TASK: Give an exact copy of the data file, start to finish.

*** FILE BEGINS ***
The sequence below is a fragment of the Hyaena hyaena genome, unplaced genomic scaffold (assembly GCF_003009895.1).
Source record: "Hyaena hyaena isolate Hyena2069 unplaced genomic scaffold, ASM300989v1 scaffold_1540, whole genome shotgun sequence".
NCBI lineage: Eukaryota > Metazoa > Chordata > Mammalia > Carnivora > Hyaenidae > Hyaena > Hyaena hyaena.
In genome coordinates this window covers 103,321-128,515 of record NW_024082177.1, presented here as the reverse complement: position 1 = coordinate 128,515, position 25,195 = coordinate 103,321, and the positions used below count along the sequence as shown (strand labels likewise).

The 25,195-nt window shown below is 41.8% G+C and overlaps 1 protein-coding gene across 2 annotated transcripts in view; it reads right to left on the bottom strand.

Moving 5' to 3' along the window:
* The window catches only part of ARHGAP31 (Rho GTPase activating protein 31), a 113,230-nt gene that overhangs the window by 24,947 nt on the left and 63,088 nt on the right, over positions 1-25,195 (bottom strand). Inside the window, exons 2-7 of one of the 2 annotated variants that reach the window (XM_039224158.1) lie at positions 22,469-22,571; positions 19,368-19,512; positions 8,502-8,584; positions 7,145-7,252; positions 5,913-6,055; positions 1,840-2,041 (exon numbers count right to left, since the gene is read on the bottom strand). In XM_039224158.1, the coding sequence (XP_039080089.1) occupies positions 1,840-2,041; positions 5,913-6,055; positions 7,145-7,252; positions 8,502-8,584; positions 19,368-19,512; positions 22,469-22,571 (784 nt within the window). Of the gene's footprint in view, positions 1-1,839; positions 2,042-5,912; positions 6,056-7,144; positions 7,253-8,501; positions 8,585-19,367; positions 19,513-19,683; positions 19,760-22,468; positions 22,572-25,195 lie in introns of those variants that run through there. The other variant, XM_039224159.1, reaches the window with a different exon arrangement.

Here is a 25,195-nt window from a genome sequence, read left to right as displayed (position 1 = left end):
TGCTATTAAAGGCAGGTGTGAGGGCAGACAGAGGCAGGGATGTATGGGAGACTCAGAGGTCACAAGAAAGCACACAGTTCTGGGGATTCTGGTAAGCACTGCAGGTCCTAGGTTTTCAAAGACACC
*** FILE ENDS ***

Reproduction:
The sequence below is a fragment of the Hyaena hyaena genome, unplaced genomic scaffold (assembly GCF_003009895.1).
Source record: "Hyaena hyaena isolate Hyena2069 unplaced genomic scaffold, ASM300989v1 scaffold_1540, whole genome shotgun sequence".
NCBI lineage: Eukaryota > Metazoa > Chordata > Mammalia > Carnivora > Hyaenidae > Hyaena > Hyaena hyaena.
In genome coordinates this window covers 103,321-128,515 of record NW_024082177.1, presented here as the reverse complement: position 1 = coordinate 128,515, position 25,195 = coordinate 103,321, and the positions used below count along the sequence as shown (strand labels likewise).

The 25,195-nt window shown below is 41.8% G+C and overlaps 1 protein-coding gene across 2 annotated transcripts in view; it reads right to left on the bottom strand.

Moving 5' to 3' along the window:
* The window catches only part of ARHGAP31 (Rho GTPase activating protein 31), a 113,230-nt gene that overhangs the window by 24,947 nt on the left and 63,088 nt on the right, over positions 1-25,195 (bottom strand). Inside the window, exons 2-7 of one of the 2 annotated variants that reach the window (XM_039224158.1) lie at positions 22,469-22,571; positions 19,368-19,512; positions 8,502-8,584; positions 7,145-7,252; positions 5,913-6,055; positions 1,840-2,041 (exon numbers count right to left, since the gene is read on the bottom strand). In XM_039224158.1, the coding sequence (XP_039080089.1) occupies positions 1,840-2,041; positions 5,913-6,055; positions 7,145-7,252; positions 8,502-8,584; positions 19,368-19,512; positions 22,469-22,571 (784 nt within the window). Of the gene's footprint in view, positions 1-1,839; positions 2,042-5,912; positions 6,056-7,144; positions 7,253-8,501; positions 8,585-19,367; positions 19,513-19,683; positions 19,760-22,468; positions 22,572-25,195 lie in introns of those variants that run through there. The other variant, XM_039224159.1, reaches the window with a different exon arrangement.

Here is a 25,195-nt window from a genome sequence, read left to right as displayed (position 1 = left end):
TGCTATTAAAGGCAGGTGTGAGGGCAGACAGAGGCAGGGATGTATGGGAGACTCAGAGGTCACAAGAAAGCACACAGTTCTGGGGATTCTGGTAAGCACTGCAGGTCCTAGGTTTTCAAAGACACC